1. Of the Precept, Deut. 10.12, 13. requiring us to fear the Lord our God, to walk in his waies, to love and serve him with all our heart and soul, &c. It is not left to our choice, to devise any other way, than he hath appointed. Heaven is entailed upon those only, that obey, and diligently wait upon the service of God, and that patiently continue in [Page 5]well doing. We deceive our selves, if we think to come in Heaven any other way, than that which he hath prescribed.

2. Another necessity is of the Means,Necessitas medii. Acts 4.12. John 1.12. Rom 10.14. whereby Eternal Life is obtain­ed. Salvation were utterly unattainable by lost man, if Christ had not purchased it for him: nor can we partake of his purchase, unless we re­ceive him; nor can we receive him, but by Faith; neither can we believe what we have no knowledge of; nor can we know except we be taught. We must some waies learn, what we can believe.

Oh! how necessary is this word of Faith?Rom. 10 8. which is Mary's present business, to receive from the mouth of him, who is the Word (Joh. 1.1.) that she may be taught the Word of Life by him, Who is the way, and the truth, and the Life, Joh. 14.6.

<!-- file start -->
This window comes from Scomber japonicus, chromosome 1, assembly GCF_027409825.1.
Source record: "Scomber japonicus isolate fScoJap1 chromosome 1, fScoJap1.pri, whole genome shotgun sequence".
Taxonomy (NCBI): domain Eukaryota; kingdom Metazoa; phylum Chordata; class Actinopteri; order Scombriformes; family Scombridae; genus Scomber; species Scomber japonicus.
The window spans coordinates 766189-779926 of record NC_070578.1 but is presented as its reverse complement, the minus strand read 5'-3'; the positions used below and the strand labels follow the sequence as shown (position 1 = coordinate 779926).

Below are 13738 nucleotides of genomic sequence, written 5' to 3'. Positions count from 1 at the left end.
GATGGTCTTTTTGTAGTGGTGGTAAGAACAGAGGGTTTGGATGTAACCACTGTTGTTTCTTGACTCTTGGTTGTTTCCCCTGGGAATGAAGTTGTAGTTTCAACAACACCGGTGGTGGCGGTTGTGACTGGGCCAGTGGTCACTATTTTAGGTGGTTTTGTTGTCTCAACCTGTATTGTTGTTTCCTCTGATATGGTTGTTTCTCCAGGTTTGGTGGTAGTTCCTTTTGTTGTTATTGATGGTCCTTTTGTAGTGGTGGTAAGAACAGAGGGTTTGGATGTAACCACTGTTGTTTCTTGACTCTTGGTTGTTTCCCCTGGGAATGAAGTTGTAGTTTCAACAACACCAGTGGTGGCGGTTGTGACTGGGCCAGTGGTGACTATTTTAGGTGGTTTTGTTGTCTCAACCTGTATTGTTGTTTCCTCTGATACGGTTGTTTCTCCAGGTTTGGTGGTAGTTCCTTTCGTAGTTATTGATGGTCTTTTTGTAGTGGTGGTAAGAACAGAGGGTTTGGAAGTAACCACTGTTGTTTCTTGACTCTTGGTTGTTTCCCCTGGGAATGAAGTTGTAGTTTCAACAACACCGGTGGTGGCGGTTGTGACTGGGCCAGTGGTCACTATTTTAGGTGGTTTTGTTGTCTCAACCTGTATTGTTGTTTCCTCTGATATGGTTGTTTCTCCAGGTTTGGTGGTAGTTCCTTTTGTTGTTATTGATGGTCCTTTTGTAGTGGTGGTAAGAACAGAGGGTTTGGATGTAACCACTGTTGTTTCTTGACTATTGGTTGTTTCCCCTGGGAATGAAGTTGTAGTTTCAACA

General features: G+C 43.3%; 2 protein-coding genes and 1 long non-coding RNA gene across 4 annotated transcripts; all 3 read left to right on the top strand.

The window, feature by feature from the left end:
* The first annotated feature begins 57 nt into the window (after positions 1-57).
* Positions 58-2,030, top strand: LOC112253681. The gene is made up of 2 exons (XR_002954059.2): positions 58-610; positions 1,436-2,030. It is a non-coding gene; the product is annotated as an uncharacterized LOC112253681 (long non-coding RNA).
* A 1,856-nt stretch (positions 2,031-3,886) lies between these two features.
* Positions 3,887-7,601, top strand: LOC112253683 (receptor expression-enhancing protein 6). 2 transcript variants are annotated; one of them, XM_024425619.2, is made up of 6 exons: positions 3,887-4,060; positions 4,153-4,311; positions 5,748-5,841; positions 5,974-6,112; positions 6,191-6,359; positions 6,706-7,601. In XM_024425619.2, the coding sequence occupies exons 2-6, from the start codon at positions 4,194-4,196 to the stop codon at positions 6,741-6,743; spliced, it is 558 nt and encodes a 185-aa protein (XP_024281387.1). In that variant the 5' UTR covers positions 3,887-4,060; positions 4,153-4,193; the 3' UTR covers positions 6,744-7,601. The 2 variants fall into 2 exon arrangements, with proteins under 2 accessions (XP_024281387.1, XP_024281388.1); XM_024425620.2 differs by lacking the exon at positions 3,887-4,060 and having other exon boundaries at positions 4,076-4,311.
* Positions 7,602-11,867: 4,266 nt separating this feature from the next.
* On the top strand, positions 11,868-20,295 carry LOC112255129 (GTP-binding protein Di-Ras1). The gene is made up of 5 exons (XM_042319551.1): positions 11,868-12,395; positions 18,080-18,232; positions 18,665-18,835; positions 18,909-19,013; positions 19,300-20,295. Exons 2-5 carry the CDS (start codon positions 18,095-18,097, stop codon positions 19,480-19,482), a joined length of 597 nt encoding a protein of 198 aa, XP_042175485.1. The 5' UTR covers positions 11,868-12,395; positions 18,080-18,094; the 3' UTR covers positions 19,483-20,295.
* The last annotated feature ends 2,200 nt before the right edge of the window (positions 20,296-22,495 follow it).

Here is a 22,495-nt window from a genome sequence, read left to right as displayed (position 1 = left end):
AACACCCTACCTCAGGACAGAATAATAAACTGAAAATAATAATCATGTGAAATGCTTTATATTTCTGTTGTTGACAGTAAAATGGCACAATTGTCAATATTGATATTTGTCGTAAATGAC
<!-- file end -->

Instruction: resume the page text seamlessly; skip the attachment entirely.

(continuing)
In which Word St. Bernard observes seven necessities.Non ambigo esse plures, & alias, sed hae interim occur­runt. Bern. Serm. 85 super [...] Cantica. Psalm 36.9. Ephes. 1.8. Psal. 119.104 Cant. 8.5. 1 Cor. 1.24. Not but that there be more; but he only mentions those which came to mind. The Soul (saith he) seeks this Word,

  • 1. Cui consentiat ad correctionem: that by divine admonition, the ob­liquities of our conversation may be reformed, Psal. 119.9.
  • 2. Quo illuminetur ad cognitionem; that in his light, we may see light; whereby the eyes of our understanding being enlightned, we may come to know God, our selves, and our Duty.
  • 3. Cui innitatur ad virtutem; that leaning upon Him, who is the power of God; we may be able to resist temptation, and overcome all the difficulties, we shall find in the way to happiness.
    Ro. 8.35, &c.
    So that nothing shall be able to separate us from the Love of God.